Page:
Offer is not valid for subscription tickets nor is it valid for Summer Camp, Flying Dolphins Swim Team or Gymnastics Team registrations.
10% discount not valid for online class registrations.
An article in the Associated Press by Ann Levin explores the subject of adult learning, by “so called life-learners.” The U.S. Department of Education estimates that about 20% of adults takes classes taught at colleges, community centers, libraries and other venues, such as here at the 92nd Street Y. Adults such as Kumar Shah who has taken writing classes at 92Y since semi-retiring from his career in corporate finance, where he earned a reputation for a “pretty decent way with words.”
92Y the AP notes, has: ”more than 4,000 classes, some taught by leading scholars and writers such as Frank McCourt and Margaret Atwood.”
“You get a lot of value in taking a course,” said Sean Gallagher, program director and senior analyst at Eduventures, a higher education research and consulting firm. “If you take a course for $200 and it meets weekly for eight weeks, that’s a lot of value compared to some other activities.”
Tony Blair, Britain’s former Prime Minister and current Special Envoy to the Middle East, was at 92Y on Monday evening for The Business of Giving with Matthew Bishop, New York bureau chief for The Economist. The two spoke about Iran, Iraq, global warming, the Middle East, Africa, and much more. “Charming to a tee,” said blogger The Brooklyn Socialite.
The Jewish Week covered Blair’s frank comments on Israel and Palestine. “The Arab world today actually wants the issue [the Israeli-Palestinian conflict] resolved,” he said. “That gives us an opportunity.”
According to the Times of London, Blair thought “that it was impossible to predict the outcome of protests in Iran over the landslide presidential election victory claimed by the incumbent, Mahmoud Ahmadinejad.” Since then, the government of Iran has made their intentions more clear, with the LA Times reporting that that President Mahmoud Ahmadinejad will be sworn in for a second term by mid-August.
Blair’s most interesting remarks might have been on Globalization and America’s place in it. Vikie Karp at True/Slant wrote:
In his introductory remarks about the future of globalization and achieving justice and equality for all on an international scale, Blair said “We are a global community. And its chief attribute is that no one nation, not even this great nation of America, can do it on its own. In any case, power is shifting East and it is shifting quickly. Countries like India and China will take their rightful place. And it’s galvanizing people, too. Look at Iran today. So that’s my theory, and if I’m right, the countries of the global community must work in alliance with each other, and with equality, and it will work only if there is a feeling of obligation beyond their borders and a real belief that they can share values. If it’s simply a battle of interests, we will fail and the failure will be ugly.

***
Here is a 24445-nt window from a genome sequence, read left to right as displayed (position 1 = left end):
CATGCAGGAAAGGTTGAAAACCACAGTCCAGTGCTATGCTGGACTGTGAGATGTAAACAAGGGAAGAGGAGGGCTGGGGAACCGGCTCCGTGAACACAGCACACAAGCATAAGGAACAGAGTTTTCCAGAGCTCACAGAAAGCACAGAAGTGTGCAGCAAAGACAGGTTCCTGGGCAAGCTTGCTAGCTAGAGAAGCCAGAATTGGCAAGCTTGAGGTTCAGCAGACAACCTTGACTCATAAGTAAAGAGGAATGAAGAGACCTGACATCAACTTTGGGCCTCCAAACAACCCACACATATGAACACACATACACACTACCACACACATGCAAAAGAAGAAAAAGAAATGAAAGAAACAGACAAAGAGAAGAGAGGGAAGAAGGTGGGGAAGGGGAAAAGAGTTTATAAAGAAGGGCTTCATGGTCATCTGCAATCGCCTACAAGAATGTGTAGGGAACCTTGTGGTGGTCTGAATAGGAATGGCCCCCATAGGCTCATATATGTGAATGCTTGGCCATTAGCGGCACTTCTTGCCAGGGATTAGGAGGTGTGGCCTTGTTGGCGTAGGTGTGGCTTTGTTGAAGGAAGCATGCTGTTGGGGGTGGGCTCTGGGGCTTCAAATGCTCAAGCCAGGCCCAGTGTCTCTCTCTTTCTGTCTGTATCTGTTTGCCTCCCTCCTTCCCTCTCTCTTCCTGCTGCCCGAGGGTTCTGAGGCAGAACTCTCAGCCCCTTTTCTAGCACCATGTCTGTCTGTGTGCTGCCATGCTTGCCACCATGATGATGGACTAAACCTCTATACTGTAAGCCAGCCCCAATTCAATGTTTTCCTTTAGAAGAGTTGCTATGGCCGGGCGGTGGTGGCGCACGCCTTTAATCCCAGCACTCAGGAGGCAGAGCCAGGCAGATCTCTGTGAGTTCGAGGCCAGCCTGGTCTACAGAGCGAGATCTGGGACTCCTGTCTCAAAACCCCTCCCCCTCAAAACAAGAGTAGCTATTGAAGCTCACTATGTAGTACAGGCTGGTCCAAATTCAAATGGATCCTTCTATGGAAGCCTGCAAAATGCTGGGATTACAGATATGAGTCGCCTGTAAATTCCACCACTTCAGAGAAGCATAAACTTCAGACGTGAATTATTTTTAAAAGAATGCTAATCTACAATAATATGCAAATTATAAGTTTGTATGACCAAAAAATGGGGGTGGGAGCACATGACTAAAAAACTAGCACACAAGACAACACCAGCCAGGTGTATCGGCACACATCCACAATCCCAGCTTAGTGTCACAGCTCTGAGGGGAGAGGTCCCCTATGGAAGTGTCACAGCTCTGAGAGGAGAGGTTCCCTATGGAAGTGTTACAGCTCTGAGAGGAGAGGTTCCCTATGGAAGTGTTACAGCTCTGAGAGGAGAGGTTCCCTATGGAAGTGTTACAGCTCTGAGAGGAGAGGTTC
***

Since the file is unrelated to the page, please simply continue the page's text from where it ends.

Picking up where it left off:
This Sunday on Jun 21, Makovsky will join Les Gelb, former editor and columnist for the New York Times and President Emeritus and Fellow on the Council on Foreign Relations for the talk, Puncturing Middle East Mythologies—focusing on a variety of mythologies that have become obstacles to reshaping foreign policy in the region.
Interestingly, it’s not just the White House that is shuffling around people on their Middle East policy. Dennis Ross was originally scheduled to be with us on Sunday night with his co-author David Makovsky. Now it’s Makovsky and Les Gelb.
Yongey Mingyur Rinpoche in Conversation with Daniel Goleman: Jun 22
Tony Blair in Conversation with Matthew Bishop: Jun 22
A Reel Pieces Special: Yoo-Hoo, Mrs. Goldberg: Jun 25
How to Change the World with Howard Gardner and Guests: Jane Goodall: Sep 2